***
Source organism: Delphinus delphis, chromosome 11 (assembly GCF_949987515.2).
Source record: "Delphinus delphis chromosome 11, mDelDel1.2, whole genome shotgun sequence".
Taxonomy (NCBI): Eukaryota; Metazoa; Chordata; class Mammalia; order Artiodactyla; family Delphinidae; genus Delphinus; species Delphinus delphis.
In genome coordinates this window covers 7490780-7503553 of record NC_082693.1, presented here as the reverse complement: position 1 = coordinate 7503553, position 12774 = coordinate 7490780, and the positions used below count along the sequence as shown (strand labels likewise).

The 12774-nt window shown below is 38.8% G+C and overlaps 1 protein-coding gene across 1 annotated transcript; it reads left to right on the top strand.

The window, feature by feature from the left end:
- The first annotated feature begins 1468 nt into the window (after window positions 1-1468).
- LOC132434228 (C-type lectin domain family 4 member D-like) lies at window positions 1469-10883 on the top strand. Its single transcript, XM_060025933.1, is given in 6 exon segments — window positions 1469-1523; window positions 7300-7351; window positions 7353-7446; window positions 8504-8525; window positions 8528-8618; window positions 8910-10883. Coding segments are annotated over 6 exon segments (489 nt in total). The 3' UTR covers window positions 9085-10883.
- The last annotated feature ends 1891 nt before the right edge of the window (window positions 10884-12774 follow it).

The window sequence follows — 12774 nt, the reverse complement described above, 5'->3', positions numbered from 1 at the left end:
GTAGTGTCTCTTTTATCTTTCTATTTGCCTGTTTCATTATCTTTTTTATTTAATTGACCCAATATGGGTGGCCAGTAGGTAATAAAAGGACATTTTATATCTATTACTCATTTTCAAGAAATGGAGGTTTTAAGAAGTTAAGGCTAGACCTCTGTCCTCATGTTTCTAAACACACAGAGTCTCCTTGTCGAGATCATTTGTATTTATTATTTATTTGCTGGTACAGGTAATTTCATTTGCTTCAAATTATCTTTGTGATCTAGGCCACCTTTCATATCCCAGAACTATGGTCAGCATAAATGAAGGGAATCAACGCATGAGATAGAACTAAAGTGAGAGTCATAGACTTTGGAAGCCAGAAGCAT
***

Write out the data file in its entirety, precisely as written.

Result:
Source organism: Delphinus delphis, chromosome 11 (assembly GCF_949987515.2).
Source record: "Delphinus delphis chromosome 11, mDelDel1.2, whole genome shotgun sequence".
Taxonomy (NCBI): Eukaryota; Metazoa; Chordata; class Mammalia; order Artiodactyla; family Delphinidae; genus Delphinus; species Delphinus delphis.
In genome coordinates this window covers 7490780-7503553 of record NC_082693.1, presented here as the reverse complement: position 1 = coordinate 7503553, position 12774 = coordinate 7490780, and the positions used below count along the sequence as shown (strand labels likewise).

The 12774-nt window shown below is 38.8% G+C and overlaps 1 protein-coding gene across 1 annotated transcript; it reads left to right on the top strand.

The window, feature by feature from the left end:
- The first annotated feature begins 1468 nt into the window (after window positions 1-1468).
- LOC132434228 (C-type lectin domain family 4 member D-like) lies at window positions 1469-10883 on the top strand. Its single transcript, XM_060025933.1, is given in 6 exon segments — window positions 1469-1523; window positions 7300-7351; window positions 7353-7446; window positions 8504-8525; window positions 8528-8618; window positions 8910-10883. Coding segments are annotated over 6 exon segments (489 nt in total). The 3' UTR covers window positions 9085-10883.
- The last annotated feature ends 1891 nt before the right edge of the window (window positions 10884-12774 follow it).

The window sequence follows — 12774 nt, the reverse complement described above, 5'->3', positions numbered from 1 at the left end:
GTAGTGTCTCTTTTATCTTTCTATTTGCCTGTTTCATTATCTTTTTTATTTAATTGACCCAATATGGGTGGCCAGTAGGTAATAAAAGGACATTTTATATCTATTACTCATTTTCAAGAAATGGAGGTTTTAAGAAGTTAAGGCTAGACCTCTGTCCTCATGTTTCTAAACACACAGAGTCTCCTTGTCGAGATCATTTGTATTTATTATTTATTTGCTGGTACAGGTAATTTCATTTGCTTCAAATTATCTTTGTGATCTAGGCCACCTTTCATATCCCAGAACTATGGTCAGCATAAATGAAGGGAATCAACGCATGAGATAGAACTAAAGTGAGAGTCATAGACTTTGGAAGCCAGAAGCAT